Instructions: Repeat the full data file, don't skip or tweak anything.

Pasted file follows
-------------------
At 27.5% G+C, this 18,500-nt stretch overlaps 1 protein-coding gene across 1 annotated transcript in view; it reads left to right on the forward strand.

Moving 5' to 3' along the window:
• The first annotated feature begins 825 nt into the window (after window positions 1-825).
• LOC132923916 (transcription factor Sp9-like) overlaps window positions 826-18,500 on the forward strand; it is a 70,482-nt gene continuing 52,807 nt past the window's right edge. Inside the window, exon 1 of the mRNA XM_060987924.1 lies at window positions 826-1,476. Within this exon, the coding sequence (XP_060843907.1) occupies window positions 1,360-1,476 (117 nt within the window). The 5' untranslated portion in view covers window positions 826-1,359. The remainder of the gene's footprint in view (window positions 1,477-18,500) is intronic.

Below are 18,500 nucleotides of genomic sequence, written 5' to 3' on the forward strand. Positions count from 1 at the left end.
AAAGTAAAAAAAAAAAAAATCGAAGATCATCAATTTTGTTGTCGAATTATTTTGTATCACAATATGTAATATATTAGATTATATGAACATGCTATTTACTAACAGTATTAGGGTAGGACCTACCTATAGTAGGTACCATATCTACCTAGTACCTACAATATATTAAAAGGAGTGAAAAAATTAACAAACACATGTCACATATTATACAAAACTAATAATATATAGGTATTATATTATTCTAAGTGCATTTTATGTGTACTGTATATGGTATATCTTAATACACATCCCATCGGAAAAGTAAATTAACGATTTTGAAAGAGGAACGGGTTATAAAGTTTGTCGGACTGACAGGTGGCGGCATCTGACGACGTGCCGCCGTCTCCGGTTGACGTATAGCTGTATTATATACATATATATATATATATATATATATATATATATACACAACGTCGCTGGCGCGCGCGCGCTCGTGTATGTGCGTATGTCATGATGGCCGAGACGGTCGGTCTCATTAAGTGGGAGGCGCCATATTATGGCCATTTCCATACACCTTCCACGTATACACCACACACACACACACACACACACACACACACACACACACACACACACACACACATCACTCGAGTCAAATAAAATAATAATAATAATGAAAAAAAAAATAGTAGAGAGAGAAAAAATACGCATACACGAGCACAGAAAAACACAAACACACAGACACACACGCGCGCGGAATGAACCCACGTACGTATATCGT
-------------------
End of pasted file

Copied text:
At 27.5% G+C, this 18,500-nt stretch overlaps 1 protein-coding gene across 1 annotated transcript in view; it reads left to right on the forward strand.

Moving 5' to 3' along the window:
• The first annotated feature begins 825 nt into the window (after window positions 1-825).
• LOC132923916 (transcription factor Sp9-like) overlaps window positions 826-18,500 on the forward strand; it is a 70,482-nt gene continuing 52,807 nt past the window's right edge. Inside the window, exon 1 of the mRNA XM_060987924.1 lies at window positions 826-1,476. Within this exon, the coding sequence (XP_060843907.1) occupies window positions 1,360-1,476 (117 nt within the window). The 5' untranslated portion in view covers window positions 826-1,359. The remainder of the gene's footprint in view (window positions 1,477-18,500) is intronic.

Below are 18,500 nucleotides of genomic sequence, written 5' to 3' on the forward strand. Positions count from 1 at the left end.
AAAGTAAAAAAAAAAAAAATCGAAGATCATCAATTTTGTTGTCGAATTATTTTGTATCACAATATGTAATATATTAGATTATATGAACATGCTATTTACTAACAGTATTAGGGTAGGACCTACCTATAGTAGGTACCATATCTACCTAGTACCTACAATATATTAAAAGGAGTGAAAAAATTAACAAACACATGTCACATATTATACAAAACTAATAATATATAGGTATTATATTATTCTAAGTGCATTTTATGTGTACTGTATATGGTATATCTTAATACACATCCCATCGGAAAAGTAAATTAACGATTTTGAAAGAGGAACGGGTTATAAAGTTTGTCGGACTGACAGGTGGCGGCATCTGACGACGTGCCGCCGTCTCCGGTTGACGTATAGCTGTATTATATACATATATATATATATATATATATATATATATATACACAACGTCGCTGGCGCGCGCGCGCTCGTGTATGTGCGTATGTCATGATGGCCGAGACGGTCGGTCTCATTAAGTGGGAGGCGCCATATTATGGCCATTTCCATACACCTTCCACGTATACACCACACACACACACACACACACACACACACACACACACACACACACACACACACATCACTCGAGTCAAATAAAATAATAATAATAATGAAAAAAAAAATAGTAGAGAGAGAAAAAATACGCATACACGAGCACAGAAAAACACAAACACACAGACACACACGCGCGCGGAATGAACCCACGTACGTATATCGT